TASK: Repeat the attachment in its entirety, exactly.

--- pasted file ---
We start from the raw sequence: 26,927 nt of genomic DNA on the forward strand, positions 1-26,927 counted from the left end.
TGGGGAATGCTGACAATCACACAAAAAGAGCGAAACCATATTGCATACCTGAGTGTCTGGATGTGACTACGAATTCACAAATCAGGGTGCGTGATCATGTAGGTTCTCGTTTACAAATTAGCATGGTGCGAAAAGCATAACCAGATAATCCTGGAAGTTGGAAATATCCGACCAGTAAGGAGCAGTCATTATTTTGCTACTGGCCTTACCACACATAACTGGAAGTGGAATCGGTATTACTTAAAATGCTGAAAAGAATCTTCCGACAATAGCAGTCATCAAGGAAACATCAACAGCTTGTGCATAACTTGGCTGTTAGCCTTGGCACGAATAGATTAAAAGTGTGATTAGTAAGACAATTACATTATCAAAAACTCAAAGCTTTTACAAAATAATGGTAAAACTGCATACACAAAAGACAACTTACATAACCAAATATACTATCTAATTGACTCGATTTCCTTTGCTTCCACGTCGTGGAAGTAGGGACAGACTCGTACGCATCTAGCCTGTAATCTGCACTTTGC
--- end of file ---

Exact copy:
We start from the raw sequence: 26,927 nt of genomic DNA on the forward strand, positions 1-26,927 counted from the left end.
TGGGGAATGCTGACAATCACACAAAAAGAGCGAAACCATATTGCATACCTGAGTGTCTGGATGTGACTACGAATTCACAAATCAGGGTGCGTGATCATGTAGGTTCTCGTTTACAAATTAGCATGGTGCGAAAAGCATAACCAGATAATCCTGGAAGTTGGAAATATCCGACCAGTAAGGAGCAGTCATTATTTTGCTACTGGCCTTACCACACATAACTGGAAGTGGAATCGGTATTACTTAAAATGCTGAAAAGAATCTTCCGACAATAGCAGTCATCAAGGAAACATCAACAGCTTGTGCATAACTTGGCTGTTAGCCTTGGCACGAATAGATTAAAAGTGTGATTAGTAAGACAATTACATTATCAAAAACTCAAAGCTTTTACAAAATAATGGTAAAACTGCATACACAAAAGACAACTTACATAACCAAATATACTATCTAATTGACTCGATTTCCTTTGCTTCCACGTCGTGGAAGTAGGGACAGACTCGTACGCATCTAGCCTGTAATCTGCACTTTGC